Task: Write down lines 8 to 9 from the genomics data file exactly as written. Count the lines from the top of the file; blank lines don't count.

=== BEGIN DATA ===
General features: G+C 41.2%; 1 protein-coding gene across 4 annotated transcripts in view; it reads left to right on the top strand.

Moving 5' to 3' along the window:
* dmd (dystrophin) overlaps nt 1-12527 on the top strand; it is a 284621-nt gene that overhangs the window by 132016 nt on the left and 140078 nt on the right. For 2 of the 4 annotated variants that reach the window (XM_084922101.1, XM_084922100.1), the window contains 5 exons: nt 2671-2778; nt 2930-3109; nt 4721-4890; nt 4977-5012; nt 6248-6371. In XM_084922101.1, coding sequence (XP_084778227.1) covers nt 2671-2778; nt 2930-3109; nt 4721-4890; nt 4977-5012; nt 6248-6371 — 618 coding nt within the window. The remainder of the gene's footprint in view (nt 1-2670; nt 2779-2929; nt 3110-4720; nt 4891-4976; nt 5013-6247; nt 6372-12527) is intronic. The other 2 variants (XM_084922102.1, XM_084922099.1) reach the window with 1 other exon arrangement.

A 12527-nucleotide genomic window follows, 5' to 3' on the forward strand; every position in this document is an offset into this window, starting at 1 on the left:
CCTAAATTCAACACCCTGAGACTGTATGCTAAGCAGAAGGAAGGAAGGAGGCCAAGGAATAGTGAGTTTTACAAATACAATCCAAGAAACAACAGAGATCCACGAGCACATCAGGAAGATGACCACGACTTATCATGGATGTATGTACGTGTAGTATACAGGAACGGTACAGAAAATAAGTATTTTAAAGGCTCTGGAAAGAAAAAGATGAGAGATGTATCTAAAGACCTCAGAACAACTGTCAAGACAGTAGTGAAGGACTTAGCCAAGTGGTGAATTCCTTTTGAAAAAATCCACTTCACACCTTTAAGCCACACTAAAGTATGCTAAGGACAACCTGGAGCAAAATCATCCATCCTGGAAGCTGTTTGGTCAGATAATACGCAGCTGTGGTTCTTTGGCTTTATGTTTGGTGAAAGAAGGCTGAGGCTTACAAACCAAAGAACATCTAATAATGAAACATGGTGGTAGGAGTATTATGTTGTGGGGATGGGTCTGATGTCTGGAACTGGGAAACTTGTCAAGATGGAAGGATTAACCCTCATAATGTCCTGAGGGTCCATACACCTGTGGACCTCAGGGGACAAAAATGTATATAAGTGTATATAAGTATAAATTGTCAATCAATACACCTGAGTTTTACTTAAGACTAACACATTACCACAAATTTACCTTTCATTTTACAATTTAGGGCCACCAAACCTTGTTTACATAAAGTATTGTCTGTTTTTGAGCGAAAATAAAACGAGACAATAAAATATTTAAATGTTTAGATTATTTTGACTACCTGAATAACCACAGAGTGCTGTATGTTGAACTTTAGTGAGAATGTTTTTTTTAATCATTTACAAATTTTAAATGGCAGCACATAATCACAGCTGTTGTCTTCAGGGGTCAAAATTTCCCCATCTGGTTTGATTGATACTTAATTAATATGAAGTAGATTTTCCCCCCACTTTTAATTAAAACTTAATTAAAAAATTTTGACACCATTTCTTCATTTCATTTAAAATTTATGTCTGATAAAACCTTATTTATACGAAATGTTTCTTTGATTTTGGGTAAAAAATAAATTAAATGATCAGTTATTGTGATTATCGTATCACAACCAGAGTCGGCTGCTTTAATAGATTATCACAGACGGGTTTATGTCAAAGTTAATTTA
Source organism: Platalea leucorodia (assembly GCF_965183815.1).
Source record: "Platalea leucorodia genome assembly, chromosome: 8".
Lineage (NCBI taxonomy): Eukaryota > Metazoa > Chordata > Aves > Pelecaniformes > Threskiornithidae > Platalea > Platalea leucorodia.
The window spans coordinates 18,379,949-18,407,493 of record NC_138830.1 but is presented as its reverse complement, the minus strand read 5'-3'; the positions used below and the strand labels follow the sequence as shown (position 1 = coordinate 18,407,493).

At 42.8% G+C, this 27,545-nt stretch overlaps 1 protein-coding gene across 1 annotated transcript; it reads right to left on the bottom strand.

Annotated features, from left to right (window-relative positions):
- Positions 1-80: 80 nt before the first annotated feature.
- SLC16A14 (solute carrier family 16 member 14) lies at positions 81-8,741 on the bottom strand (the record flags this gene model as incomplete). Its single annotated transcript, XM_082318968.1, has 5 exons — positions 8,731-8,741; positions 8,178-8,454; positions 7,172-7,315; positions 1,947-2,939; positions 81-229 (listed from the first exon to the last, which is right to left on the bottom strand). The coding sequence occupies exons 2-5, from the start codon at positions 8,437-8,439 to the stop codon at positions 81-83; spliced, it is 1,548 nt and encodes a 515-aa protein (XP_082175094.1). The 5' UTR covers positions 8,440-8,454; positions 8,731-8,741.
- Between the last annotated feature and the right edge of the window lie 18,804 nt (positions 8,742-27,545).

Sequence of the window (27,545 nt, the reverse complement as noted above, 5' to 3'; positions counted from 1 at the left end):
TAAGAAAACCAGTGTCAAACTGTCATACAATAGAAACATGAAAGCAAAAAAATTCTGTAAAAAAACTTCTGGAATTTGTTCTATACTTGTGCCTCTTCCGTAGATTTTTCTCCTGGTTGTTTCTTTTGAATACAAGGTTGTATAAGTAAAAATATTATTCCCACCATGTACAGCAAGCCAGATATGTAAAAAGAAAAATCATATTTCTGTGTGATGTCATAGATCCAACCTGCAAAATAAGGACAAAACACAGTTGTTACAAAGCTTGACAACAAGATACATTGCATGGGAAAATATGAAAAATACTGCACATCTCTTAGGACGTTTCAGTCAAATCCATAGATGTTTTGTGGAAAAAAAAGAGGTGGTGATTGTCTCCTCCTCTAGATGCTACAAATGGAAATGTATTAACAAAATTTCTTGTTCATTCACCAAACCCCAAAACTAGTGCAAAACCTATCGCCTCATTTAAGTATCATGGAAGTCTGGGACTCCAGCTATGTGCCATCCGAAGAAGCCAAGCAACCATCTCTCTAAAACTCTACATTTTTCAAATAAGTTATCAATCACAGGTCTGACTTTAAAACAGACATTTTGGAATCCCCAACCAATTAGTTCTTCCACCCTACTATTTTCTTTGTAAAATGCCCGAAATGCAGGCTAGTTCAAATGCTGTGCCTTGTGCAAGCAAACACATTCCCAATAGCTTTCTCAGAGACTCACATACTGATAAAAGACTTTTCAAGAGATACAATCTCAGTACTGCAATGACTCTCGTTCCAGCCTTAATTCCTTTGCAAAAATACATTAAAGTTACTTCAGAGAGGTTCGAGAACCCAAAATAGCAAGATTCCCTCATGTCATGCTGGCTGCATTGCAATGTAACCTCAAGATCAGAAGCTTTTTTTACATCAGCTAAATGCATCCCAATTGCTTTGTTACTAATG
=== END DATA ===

Lineage (NCBI taxonomy): Eukaryota > Metazoa > Chordata > Aves > Pelecaniformes > Threskiornithidae > Platalea > Platalea leucorodia.
The window spans coordinates 18,379,949-18,407,493 of record NC_138830.1 but is presented as its reverse complement, the minus strand read 5'-3'; the positions used below and the strand labels follow the sequence as shown (position 1 = coordinate 18,407,493).